Linte Na Farraige (Lines of the Sea)

Linte Na Farraige (Lines of the Sea)

Línte na Farraige engages the public visibly and tangibly with the risks associated with future sea level rise and storm surges, through a series of renewably powered light installations placed across Irish coastal locations and heritage sites in 2022 and 2023

Dublin | Started on 31/08/2021 – Concluded on 30/09/2023

Linte Na Farraige ‘ (Irish – translated to English means ‘lines of the sea’) was one of fifteen projects selected for the inaugural Creative Ireland, Climate Action programme funded by the Irish government in 2021.

It is a highly collaborative project involving artists, scientists from Trinity College Dublin and Maynooth University, the Climate Action Regional Office, local authorities and other partners such as website designers and sustainable energy and events partners. This ‘Art meets Science’ project was inspired by Finnish artists Pekka Niittyvirta and Timo Aho and aims to visualise the future sea level rise and storm surge heights informed by IPCC and Irish tide data, at 3 prominent coastal and heritage locations in Ireland using solar powered LED lines of light linked to the tidal cycle using innovative light and communication sensors. The need to adapt to and mitigate against climate change were key messages of the project as well as providing sustainable power to the project during a period of climate and energy crisis.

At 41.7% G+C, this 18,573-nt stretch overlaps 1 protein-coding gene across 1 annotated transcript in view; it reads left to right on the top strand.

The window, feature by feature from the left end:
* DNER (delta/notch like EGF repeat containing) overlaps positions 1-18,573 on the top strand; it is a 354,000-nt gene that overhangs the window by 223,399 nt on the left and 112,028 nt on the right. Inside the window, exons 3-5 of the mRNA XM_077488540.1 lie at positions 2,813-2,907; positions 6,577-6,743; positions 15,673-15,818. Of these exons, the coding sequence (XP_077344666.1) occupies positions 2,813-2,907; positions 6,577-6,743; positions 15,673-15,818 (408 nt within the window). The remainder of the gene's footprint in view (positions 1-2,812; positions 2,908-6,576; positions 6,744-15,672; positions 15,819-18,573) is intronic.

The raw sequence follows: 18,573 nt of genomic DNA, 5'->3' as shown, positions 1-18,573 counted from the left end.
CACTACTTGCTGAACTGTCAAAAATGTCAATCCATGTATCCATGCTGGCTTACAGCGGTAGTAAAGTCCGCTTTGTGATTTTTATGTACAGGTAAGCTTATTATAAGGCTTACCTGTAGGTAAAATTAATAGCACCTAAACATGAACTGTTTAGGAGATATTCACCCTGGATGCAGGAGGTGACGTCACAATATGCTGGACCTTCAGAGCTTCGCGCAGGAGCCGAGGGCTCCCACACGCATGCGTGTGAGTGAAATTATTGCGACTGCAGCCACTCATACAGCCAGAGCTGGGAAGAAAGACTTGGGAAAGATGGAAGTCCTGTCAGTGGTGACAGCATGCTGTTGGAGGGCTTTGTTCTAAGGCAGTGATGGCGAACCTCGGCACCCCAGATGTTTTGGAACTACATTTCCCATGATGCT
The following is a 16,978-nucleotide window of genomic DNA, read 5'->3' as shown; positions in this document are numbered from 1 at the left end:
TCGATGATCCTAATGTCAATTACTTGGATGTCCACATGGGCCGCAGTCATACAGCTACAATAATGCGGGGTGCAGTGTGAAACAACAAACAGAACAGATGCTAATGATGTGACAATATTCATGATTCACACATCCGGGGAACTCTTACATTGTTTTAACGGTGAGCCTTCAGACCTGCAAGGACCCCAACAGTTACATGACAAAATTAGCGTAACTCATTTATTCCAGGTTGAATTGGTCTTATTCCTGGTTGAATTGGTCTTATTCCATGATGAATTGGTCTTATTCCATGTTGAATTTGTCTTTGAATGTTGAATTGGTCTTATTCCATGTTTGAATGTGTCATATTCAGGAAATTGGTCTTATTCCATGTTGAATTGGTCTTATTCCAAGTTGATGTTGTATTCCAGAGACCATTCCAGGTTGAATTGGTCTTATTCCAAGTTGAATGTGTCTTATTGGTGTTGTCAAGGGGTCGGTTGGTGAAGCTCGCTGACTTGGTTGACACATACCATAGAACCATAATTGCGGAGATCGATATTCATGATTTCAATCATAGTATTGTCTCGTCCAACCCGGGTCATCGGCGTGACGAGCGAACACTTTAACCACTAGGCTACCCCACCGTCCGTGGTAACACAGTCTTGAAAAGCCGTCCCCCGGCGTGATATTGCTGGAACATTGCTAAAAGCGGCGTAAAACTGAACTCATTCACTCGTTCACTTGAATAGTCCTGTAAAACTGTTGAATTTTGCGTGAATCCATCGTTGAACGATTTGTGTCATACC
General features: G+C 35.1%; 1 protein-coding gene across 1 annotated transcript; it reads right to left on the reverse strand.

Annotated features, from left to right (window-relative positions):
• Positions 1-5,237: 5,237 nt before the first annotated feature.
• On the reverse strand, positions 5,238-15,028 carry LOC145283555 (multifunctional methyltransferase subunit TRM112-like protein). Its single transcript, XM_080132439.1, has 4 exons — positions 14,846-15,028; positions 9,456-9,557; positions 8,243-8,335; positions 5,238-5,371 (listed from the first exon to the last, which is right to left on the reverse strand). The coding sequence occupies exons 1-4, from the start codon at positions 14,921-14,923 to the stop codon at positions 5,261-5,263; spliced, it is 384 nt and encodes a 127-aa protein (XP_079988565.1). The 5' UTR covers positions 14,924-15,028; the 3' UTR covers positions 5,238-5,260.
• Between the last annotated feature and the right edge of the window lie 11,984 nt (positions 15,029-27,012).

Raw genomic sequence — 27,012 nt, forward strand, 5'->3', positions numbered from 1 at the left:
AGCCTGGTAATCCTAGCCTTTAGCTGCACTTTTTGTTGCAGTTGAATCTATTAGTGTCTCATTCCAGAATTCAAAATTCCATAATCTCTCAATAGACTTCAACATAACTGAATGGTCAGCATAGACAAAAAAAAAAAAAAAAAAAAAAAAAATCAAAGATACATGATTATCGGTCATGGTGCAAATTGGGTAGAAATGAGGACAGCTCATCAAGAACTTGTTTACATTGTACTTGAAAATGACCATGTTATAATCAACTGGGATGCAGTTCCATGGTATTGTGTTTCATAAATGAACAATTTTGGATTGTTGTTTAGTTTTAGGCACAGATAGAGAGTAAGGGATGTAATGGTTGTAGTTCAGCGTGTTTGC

The project was supposed to be installed from September 2022 to May 2023 but it may now be extended permanently at one location (Galway) and extended at the other two locations due to its success. Multiple project communication channels were used including TV, Radio, Newsprint, project website, social media (#lowertheline), online articles, scientific articles, photography, video/drone footage, science cafes, public presentations, school workshops, artistic posters on board trains, museum displays and sustainable sand raking mural of the project logo on Balbriggan beach in Dublin that was filmed by drone and washed away by the incoming tide.

The project has demonstrated that just like dealing with climate change, communicating climate change requires collaboration and partnership of public and private stakeholders, innovation and dedication of the project team.

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Editor’s Note: All information published as submitted by the author(s). Minor edits may have been made to increase readability and understanding.